Our ex­perts un­ravel your rid­dles

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QMy an­ces­tor Julie Ann Green was mar­ried in 1845, but she was also mar­ried to some­one else in 1844.

I as­sumed her ‘first hus­band’ had died. When she mar­ried in 1845, she was seven months preg­nant. On the mar­riage cer­tifi­cate she is de­scribed as a spin­ster. There was a gulf of dif­fer­ence be­tween a seven-month preg­nant widow and a seven-month preg­nant spin­ster so I pre­sume she would have de­scribed her­self as a widow if she could have done. Could the ‘first mar­riage’ have been big­a­mous on the part of the man? I am try­ing to trace his orig­i­nal mar­riage, and won­der if he was dis­cov­ered and pros­e­cuted. I’d love to know what might have hap­pened.

Christine Lawrance, by email

AThe first, and most straight­for­ward, ex­pla­na­tion is that Thomas Ed­ward Sut­cliffe and Thomas Joseph Packer were the same per­son. The signatures are close enough for this to be plau­si­ble. There are a num­ber of ex­am­ples in the re­ported case-law of men who as­sumed a false name when mar­ry­ing for the first time and who then went through a sec­ond cer­e­mony with the same woman when the false­hood was dis­cov­ered. Nor was mar­ry­ing in the wrong name al­ways de­lib­er­ate: per­haps Thomas dis­cov­ered that he had been bap­tised in a dif­fer­ent name, or that his fa­ther was not whom he had thought?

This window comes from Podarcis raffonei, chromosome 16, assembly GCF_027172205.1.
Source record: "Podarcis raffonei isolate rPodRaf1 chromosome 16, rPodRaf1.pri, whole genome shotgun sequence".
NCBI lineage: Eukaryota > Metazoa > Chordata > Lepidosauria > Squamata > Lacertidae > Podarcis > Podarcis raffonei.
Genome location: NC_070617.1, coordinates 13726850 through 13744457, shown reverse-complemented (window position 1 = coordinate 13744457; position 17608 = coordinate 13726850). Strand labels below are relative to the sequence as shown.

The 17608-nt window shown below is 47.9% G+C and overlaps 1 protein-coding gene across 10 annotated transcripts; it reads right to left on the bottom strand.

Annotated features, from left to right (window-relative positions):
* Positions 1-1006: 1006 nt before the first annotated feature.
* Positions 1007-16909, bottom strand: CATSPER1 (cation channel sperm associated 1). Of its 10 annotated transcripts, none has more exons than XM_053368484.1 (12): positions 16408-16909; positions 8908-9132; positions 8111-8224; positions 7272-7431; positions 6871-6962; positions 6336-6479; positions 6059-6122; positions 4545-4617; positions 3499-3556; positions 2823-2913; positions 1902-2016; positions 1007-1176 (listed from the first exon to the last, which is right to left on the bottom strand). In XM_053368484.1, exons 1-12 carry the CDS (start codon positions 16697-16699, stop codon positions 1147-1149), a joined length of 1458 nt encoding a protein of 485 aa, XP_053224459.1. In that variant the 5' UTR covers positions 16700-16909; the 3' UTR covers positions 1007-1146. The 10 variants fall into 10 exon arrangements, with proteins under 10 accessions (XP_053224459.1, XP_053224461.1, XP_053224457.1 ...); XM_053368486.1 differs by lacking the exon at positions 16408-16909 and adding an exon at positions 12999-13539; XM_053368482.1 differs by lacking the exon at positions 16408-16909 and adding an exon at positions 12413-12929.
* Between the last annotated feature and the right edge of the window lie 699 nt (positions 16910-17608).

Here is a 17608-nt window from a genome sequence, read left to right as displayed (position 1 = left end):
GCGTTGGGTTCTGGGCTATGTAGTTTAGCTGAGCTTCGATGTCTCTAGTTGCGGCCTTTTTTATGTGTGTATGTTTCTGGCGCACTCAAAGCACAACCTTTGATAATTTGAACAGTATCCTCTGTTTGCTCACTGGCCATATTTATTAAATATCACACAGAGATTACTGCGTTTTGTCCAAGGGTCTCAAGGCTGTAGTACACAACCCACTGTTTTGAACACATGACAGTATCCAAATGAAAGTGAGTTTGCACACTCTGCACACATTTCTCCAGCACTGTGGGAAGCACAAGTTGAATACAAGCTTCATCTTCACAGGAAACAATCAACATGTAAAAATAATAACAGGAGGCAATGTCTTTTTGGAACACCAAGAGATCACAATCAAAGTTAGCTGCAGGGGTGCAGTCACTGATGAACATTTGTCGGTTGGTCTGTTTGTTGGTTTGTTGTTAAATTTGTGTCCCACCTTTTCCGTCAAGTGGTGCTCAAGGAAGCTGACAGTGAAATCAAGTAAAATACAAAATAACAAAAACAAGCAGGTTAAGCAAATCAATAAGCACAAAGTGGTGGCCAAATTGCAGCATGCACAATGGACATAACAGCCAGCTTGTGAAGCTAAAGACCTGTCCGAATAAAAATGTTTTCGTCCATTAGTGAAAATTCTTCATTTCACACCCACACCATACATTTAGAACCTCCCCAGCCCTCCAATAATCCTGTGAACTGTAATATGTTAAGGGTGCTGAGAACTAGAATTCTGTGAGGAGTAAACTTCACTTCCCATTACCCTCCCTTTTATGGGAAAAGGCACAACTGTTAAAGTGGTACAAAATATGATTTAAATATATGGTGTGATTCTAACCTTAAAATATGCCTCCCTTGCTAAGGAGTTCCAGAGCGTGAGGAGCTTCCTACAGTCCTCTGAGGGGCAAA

The sec­ond pos­si­bil­ity is that the mar­riage of Thomas Ed­ward Sut­cliffe and Julie Green was in­valid for some rea­son. But the range of fac­tors that would in­val­i­date a mar­riage was some­what nar­rower than was pop­u­larly be­lieved. By the 1840s, any tech­ni­cal de­fects – such as mar­ry­ing un­der the age of 21 with­out parental con­sent or fail­ing to have the banns called in the cor­rect name – would only in­val­i­date a mar­riage if both par­ties knew of the de­fect and wil­fully went ahead.

A third pos­si­bil­ity, of course, is that Ju­lia’s first mar­riage was valid but broke down within a short pe­riod and that she was the one guilty of bigamy. She would not be the first fe­male bigamist to claim to be a spin­ster.

If ei­ther had com­mit­ted bigamy, they were po­ten­tially risk­ing trans­porta­tion to Australia. By the 1840s, how­ever, this was re­served for the most se­ri­ous cases of bigamy – those in­volv­ing fi­nan­cial ex­ploita­tion or mul­ti­ple mar­riages, for ex­am­ple – and women were al­most never trans­ported.

If the first mar­riage had bro­ken down on ac­count of the adul­tery or de­ser­tion of the other spouse then a short pe­riod of im­pris­on­ment was the most likely out­come – as­sum­ing, of course, that it was dis­cov­ered and pros­e­cuted.

Re­becca Probert

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